Author contributions: Study concept and design: Ose, Viskochil, Holowatyj, Ulrich. Funding acquisition: Ose, Holowatyj, Haaland, Ulrich. Data acquisition: Larson, Wilson, Deshmukh, Butcher, Taylor, Svoboda. Statistical analysis: Tingey, Haaland. Data interpretation: Ose, Viskochil, Holowatyj, Dunson, Fisher. Manuscript preparation: Ose. Critical revision: Viskochil, Holowatyj, Larson, Wilson, Dunson, Deshmukh, Butcher, Taylor, Svoboda, Leiser, Tingey, Haaland, Wetter, Fisher, Hashibe, Ulrich. Administrative, technical, or material support: Larson. Supervision: Leiser, Wetter, Fisher, Hashibe, Ulrich.

Disclosures: Dr. Ulrich has disclosed that due to her position as Cancer Center Director, she oversees research funded by several pharmaceutical companies but has not received funding directly herself. The remaining authors have disclosed that they have not received any financial consideration from any person or organization to support the preparation, analysis, results, or discussion of this article.

Funding: This work was supported by a grant from Driving out Diabetes: A Larry H. Miller Family Wellness Initiative. Research reported in this work was also supported by the NCI of the NIH under award numbers U01 CA206110, R01 CA189184, and R01 CA207371 (C.M. Ulrich), and P30 CA042014. Research reported in this work utilized the Cancer Biostatistics Shared Resource at the Huntsman Cancer Foundation at the University of Utah. Dr. Holowatyj was supported by the National Human Genome Research Institute of the NIH under Ruth L. Kirschstein National Research Service award number T32 HG008962.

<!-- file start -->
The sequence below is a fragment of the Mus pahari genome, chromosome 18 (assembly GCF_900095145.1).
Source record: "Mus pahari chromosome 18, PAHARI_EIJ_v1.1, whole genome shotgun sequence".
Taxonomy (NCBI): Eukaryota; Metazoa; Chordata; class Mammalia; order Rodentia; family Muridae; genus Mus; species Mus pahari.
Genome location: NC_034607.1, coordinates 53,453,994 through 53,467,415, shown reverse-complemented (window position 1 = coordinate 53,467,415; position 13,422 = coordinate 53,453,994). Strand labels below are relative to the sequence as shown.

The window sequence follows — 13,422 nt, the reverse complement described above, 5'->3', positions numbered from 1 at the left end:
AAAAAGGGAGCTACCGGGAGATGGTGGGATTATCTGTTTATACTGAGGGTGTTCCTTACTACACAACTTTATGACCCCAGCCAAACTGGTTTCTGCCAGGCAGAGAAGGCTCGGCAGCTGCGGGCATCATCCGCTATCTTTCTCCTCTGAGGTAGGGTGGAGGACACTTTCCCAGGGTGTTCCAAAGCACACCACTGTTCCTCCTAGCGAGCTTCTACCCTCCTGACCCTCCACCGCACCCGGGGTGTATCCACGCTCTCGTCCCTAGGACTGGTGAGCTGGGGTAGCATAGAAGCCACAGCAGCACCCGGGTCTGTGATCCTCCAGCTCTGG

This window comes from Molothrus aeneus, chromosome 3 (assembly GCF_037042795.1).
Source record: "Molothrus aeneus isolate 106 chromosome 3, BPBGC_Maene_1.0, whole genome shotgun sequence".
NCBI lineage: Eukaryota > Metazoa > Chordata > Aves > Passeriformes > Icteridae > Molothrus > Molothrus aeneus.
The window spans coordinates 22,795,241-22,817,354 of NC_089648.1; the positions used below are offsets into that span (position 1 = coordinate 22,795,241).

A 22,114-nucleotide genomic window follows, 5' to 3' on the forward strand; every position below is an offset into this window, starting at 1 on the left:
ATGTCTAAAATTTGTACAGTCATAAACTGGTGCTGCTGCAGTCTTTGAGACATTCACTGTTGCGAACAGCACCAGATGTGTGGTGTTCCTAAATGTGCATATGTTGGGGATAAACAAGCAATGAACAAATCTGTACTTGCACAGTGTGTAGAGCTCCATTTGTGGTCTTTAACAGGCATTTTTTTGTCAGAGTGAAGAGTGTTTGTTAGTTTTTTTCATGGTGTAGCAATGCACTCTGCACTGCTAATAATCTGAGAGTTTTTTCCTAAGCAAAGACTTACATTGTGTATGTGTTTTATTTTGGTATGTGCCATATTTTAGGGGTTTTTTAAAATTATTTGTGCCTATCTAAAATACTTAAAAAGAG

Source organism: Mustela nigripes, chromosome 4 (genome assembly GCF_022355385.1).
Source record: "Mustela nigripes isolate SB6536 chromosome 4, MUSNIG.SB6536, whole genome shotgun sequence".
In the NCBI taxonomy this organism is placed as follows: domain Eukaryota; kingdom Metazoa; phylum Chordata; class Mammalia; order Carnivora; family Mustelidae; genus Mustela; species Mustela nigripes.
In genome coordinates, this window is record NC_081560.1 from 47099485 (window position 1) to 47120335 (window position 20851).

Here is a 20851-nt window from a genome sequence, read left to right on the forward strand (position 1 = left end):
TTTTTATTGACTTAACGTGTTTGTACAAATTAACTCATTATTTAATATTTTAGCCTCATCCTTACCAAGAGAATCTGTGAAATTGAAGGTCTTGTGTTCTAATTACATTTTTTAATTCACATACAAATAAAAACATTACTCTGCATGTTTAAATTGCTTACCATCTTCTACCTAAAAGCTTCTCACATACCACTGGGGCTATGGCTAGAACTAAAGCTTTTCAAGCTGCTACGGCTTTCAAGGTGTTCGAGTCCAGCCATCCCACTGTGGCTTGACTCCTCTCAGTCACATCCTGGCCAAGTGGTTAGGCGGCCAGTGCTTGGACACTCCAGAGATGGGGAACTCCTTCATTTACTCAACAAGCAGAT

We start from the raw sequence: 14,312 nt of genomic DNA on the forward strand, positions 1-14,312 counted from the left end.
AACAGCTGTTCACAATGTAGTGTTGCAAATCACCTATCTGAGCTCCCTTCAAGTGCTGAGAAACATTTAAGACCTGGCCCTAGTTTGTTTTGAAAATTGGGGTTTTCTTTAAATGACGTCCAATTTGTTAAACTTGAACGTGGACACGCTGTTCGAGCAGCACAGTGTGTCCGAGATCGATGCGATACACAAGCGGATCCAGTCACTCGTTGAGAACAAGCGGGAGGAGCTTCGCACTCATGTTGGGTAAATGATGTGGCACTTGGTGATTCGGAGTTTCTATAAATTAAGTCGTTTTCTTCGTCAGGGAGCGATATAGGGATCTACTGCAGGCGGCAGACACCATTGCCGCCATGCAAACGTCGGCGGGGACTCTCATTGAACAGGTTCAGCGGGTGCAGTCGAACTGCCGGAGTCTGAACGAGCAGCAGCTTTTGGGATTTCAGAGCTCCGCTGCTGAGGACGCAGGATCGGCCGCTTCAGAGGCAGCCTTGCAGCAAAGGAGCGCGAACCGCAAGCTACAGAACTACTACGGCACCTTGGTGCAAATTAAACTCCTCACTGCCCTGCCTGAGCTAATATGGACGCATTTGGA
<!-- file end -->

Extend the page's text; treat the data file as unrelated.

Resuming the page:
Disclaimer: Driving out Diabetes: A Larry H. Miller Family Wellness Initiative had no role in the design and conduct of the study; the collection, management, analysis, and interpretation of the data; the preparation, review, or approval of the manuscript; and the decision to submit the manuscript for publication. The content is solely the responsibility of the authors and does not necessarily represent the official views of the NIH.

Correspondence: Dominik J. Ose, DrPH, MPH, Department of Family and Preventive Medicine, University of Utah, 375 Chipeta Way, Salt Lake City, UT 84108. Email: dominik.ose@hsc.utah.edu

Supplementary Materials

  • View in gallery

    Flowchart with exclusion criteria.

    Abbreviations: HCR, Huntsman Cancer Registry; TCC, total cancer care; UofU, University of Utah.

    aParticipants in the TCC cohort as of July 31, 2018.

  • View in gallery

    Patterns of preDM and DM among selected cancer types.

    Abbreviations: DM, diabetes mellitus; preDM, prediabetes.

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    Gallo M, Muscogiuri G, Felicetti F, et al. . Adverse glycaemic effects of cancer therapy: indications for a rational approach to cancer patients with diabetes. Metabolism 2018;78:141154.

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    • Export Citation
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    Yennurajalingam S, Frisbee-Hume S, Palmer JL, et al. . Reduction of cancer-related fatigue with dexamethasone: a double-blind, randomized, placebo-controlled trial in patients with advanced cancer. J Clin Oncol 2013;31:30763082.

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    • Export Citation
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    Wooldridge JE, Anderson CM, Perry MC. Corticosteroids in advanced cancer. Oncology (Williston Park) 2001;15:225234.

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    Hwangbo Y, Lee EK. Acute hyperglycemia associated with anti-cancer medication. Endocrinol Metab (Seoul) 2017;32:2329.

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    • Export Citation
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    Piette JD, Kerr EA. The impact of comorbid chronic conditions on diabetes care. Diabetes Care 2006;29:725731.

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    Walsh J, Young JM, Harrison JD, et al. . What is important in cancer care coordination? A qualitative investigation. Eur J Cancer Care (Engl) 2011;20:220227.

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    • Export Citation